Hurricane Rains Over Silver Fire Burn
Scar Led to Major Damage, Road Closure
By Carlos Padilla
Work along State Highway 152, which connects Sierra and Grant counties and traverses through the Gila National Forest’s Black Range, continues approximately one full month after the roadway reopened.
State Highway 152 was most recently closed in mid-September after flooding washed away parts of the highway.
New Mexico Department of Transportation-District 1 Public Information Officer Bridget Spedalieri told The Herald on Monday, Dec. 1, that the NMDOT lifted the closure for State Highway 152 west of Kingston after crew members repaired sections of the roadway to make it passable and safe for motorists traveling between Sierra County and the Silver City area in Grant County.
Spedalieri stated that the highway was briefly reopened for the weekend on Oct. 30, while minor repair work was conducted and then closed for several days before the NMDOT completely reopened the roadway on Nov. 6.
Minor repair work is visibly ongoing along the shoulders of State Highway 152 in several areas affected by flooding earlier this year.
Prior to this most recent road closure, Highway 152 was closed in the summer of 2013 due to the Silver Fire, which scorched hundreds of square miles, and began burning near Kingston on June 7, 2013. The highway was closed to all traffic between San Lorenzo in Grant County and Hillsboro for weeks.
The scorched grounds of the 138,705-acre Silver Fire burn scar were no match for the heavy precipitation that moved over southern New Mexico and dumped rains associated with Hurricane Odile in September 2014. That storm sent debris from the burn scar onto the roadway. The storm also washed away surface asphalt and portions of Highway 152 completely, and caused trees to fall.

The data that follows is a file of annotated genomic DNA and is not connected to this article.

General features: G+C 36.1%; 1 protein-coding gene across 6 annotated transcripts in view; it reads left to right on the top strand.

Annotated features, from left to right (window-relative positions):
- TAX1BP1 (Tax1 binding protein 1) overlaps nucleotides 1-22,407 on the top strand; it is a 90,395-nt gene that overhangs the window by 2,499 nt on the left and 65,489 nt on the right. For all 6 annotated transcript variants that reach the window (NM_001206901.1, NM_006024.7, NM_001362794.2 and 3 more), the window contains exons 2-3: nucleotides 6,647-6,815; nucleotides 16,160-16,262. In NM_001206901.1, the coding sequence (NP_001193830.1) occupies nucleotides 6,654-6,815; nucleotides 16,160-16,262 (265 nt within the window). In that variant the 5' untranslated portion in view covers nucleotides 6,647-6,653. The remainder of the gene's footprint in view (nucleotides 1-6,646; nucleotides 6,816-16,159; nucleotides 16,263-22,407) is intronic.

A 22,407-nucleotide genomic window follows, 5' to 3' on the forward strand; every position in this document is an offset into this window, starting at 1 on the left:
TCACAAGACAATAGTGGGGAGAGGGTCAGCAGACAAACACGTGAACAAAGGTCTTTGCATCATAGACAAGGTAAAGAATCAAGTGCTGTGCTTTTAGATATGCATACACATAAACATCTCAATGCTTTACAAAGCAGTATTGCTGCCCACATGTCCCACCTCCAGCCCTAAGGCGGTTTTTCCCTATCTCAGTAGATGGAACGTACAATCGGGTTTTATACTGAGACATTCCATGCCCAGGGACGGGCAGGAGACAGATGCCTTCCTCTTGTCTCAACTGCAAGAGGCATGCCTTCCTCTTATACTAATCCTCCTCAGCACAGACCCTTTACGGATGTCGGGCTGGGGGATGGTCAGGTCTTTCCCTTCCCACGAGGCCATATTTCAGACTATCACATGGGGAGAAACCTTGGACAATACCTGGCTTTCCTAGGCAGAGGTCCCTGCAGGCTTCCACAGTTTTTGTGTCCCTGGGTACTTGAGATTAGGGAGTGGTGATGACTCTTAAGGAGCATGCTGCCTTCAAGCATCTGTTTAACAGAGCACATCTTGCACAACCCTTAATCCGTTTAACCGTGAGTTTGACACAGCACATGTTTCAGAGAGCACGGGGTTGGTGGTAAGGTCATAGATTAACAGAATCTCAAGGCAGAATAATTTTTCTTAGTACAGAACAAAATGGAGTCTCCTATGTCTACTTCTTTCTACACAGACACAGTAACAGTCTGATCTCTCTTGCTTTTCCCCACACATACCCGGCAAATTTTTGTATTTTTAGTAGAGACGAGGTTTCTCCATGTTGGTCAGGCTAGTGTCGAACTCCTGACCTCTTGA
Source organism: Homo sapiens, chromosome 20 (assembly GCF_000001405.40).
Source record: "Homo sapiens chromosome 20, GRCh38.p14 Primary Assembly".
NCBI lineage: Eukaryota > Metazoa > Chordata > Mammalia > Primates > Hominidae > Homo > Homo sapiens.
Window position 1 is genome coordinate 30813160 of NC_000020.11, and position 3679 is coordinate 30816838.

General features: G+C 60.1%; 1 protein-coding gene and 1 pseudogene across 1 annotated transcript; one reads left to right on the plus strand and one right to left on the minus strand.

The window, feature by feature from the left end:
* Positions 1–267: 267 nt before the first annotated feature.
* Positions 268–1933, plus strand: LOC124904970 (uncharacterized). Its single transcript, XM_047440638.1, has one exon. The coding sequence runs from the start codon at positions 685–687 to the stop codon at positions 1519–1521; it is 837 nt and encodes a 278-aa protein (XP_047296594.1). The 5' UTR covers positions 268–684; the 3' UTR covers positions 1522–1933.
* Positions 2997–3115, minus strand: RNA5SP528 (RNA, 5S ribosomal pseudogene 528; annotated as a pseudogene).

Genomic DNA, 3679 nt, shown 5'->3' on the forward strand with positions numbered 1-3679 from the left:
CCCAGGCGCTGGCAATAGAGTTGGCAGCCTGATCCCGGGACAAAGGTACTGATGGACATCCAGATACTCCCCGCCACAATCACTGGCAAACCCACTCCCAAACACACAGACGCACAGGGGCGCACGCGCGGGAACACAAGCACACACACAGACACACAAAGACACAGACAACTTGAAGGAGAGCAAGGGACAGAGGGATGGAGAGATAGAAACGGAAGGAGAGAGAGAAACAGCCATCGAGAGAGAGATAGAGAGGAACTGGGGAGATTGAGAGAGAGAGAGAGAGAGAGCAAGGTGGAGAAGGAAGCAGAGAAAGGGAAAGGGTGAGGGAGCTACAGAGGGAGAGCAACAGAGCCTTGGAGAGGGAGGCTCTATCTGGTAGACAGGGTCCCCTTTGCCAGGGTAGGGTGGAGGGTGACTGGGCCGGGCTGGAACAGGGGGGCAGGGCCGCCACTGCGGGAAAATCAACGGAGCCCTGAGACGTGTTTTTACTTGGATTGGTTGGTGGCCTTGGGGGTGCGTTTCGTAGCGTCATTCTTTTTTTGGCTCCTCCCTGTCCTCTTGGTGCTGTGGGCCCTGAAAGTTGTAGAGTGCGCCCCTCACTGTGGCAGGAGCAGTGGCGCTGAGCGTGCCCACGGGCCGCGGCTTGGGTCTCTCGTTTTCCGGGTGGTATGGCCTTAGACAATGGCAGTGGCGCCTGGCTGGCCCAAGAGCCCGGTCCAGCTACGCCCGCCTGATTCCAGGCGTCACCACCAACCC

Motorists utilizing State Highway 152 presently can expect to encounter crews from the Department of Transportation working along the shoulders. Motorists are warned of the presence of loose gravel as well as heavy equipment along the highway’s shoulders, as crews tend to minor repair work.
This reporter observed miles of repair work, consisting of rip rap shoring up the sides of Highway 152 and the repair or replacement of several culverts underneath the roadway. Also evident was evidence of high water flows in canyons alongside Highway 152, with debris and trees still stacked several feet high and earth moved through the creek beds adjacent to the roadway.
Spedalieri stated that the repair work will continue to progress as weather permits.
“It’s based upon what Mother Nature brings us,” said Spedalieri. “Our main goal is the safety of the traveling public.”
The work presently taking place is between Wright Canyon to the west and east to the Upper Gallinas Canyon area.
In the meantime, the NMDOT continues to monitor all routes and roadways throughout the state. District 1 is a very large district, covering Socorro County to the north and stretching south to the Texas state line and the international border with Mexico to the south, and from the Arizona border to the west all the way to the White Sands Missile Range in south-central New Mexico.
Spedalieri told The Herald on Monday that the public is encouraged to contact the NMDOT any time a road hazard is present on state highways that require a response or potential closure. Spedalieri stated she can be reached directly at (575) 525-7340 or callers can reach District 1 directly by calling 1-800-444-0745 toll free.